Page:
8 – Field Procedures + Tips and Tricks

Although we’ve tried to be complete and thorough in our documentation, there are always tips and tricks that make Argus more effective, especially when used as an entire suite to support field recording of 3D movement. Here are some of our tips.

Epipolar lines and camera positioning

Argus-Wand and Clicker using triangulation based on the intersection of what are called epipolar lines, which are the projection of a ray from one camera into the field of view of another camera.  Epipolar lines are quite useful for identifying objects of interest in several views at once and are more useful if, in the case of 3 or more cameras, the epipolars formed by camera 1 are not parallel in cameras 2 and 3. This will be the case if all 3 cameras lie along a single line, but will not occur if they lie in a plane or (for 4+ cameras) a more complicated geometry. Theriault et al (2014) describes this in more detail but we stress it hear because getting this part right can make later analysis much simpler.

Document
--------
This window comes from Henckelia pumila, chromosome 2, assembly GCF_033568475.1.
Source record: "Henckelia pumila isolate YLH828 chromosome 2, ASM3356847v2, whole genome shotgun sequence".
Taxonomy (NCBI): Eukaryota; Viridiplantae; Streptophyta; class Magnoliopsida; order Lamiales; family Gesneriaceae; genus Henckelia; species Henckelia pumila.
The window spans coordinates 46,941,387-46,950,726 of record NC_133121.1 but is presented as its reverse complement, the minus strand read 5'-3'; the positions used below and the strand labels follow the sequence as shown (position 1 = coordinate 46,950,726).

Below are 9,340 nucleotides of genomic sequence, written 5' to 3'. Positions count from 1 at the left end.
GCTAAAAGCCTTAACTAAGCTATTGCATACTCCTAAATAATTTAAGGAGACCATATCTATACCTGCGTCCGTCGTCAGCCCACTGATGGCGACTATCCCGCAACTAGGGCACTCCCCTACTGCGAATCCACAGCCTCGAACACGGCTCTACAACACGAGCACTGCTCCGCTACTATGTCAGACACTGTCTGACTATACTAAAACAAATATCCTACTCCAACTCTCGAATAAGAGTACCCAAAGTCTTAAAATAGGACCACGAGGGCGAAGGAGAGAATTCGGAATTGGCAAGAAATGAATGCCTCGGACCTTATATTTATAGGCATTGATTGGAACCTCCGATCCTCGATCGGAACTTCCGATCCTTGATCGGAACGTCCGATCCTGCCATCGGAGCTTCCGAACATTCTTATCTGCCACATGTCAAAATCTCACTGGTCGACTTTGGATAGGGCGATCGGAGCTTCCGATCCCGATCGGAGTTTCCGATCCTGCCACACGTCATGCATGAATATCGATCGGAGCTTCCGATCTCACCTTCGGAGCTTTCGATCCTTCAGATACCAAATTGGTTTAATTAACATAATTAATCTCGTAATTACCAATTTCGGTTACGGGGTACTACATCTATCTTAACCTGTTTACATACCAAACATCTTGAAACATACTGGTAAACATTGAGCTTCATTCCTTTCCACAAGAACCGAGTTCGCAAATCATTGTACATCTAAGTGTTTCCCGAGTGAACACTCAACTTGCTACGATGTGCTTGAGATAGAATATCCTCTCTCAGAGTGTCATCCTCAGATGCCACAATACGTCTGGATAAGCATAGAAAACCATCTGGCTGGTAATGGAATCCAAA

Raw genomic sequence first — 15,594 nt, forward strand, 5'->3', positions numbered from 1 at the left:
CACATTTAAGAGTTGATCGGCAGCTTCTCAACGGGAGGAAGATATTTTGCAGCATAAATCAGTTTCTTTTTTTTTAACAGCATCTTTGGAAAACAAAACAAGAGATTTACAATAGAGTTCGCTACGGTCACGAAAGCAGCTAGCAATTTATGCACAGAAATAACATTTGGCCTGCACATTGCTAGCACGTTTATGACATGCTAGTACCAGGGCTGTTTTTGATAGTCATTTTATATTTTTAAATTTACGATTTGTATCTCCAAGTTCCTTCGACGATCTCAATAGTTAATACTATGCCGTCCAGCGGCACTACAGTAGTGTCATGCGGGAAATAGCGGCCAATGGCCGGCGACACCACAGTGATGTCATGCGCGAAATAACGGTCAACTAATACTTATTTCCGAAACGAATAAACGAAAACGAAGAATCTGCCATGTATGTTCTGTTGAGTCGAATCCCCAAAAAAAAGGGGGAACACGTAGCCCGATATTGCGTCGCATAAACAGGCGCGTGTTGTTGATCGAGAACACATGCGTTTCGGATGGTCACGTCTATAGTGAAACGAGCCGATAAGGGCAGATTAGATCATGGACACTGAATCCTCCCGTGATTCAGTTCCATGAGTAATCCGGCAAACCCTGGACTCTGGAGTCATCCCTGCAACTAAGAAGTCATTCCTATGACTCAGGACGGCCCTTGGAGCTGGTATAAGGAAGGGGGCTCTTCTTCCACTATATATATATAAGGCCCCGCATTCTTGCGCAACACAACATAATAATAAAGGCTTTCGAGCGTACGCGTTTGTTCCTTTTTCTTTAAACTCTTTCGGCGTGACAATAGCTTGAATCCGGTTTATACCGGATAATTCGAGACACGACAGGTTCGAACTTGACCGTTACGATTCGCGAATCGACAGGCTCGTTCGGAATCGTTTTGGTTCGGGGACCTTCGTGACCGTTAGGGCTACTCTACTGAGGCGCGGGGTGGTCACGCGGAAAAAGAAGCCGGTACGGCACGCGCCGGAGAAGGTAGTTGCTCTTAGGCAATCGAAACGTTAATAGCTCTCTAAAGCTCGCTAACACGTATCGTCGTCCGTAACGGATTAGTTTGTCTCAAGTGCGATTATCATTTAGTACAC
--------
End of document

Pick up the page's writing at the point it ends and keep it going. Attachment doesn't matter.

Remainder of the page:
Finding offsets with high-frequency noises

In order to find the offset between videos you’ve taken out in the field, Argus-Sync banks on the fact that you’ve recorded multiple, short-duration high-frequency sounds, or synchronization tones, at some point in the video.  Sync can operate on videos without these sounds, but comparing sound tracks without these leads to poor results.  Sounds from the environment are often noisy, not heard by all the cameras, and non-equidistant leading to phase shifts.  Because of these facts, it is difficult to discern the offset between videos based purely on natural soundtracks.  By adding in synchronization tones, you ensure that there is a part in the sound track of all the cameras that will be similar enough for lagged cross-correlations between them to reveal the offsets.  In our work, we use walkie talkies hung at the bases of our tripods to give synchronization tones.  All the walkie talkies are set to the same channel, and so simply beeping in on one multiple times at some point in the video does the trick.  Using walkie talkies also enables us to give verbal notes about the particular recording to all the cameras involved.  However, anything from claps to whistles can be used as synchronization tones for your videos.  Just remember to make sure that the sound is loud and equidistant from each camera.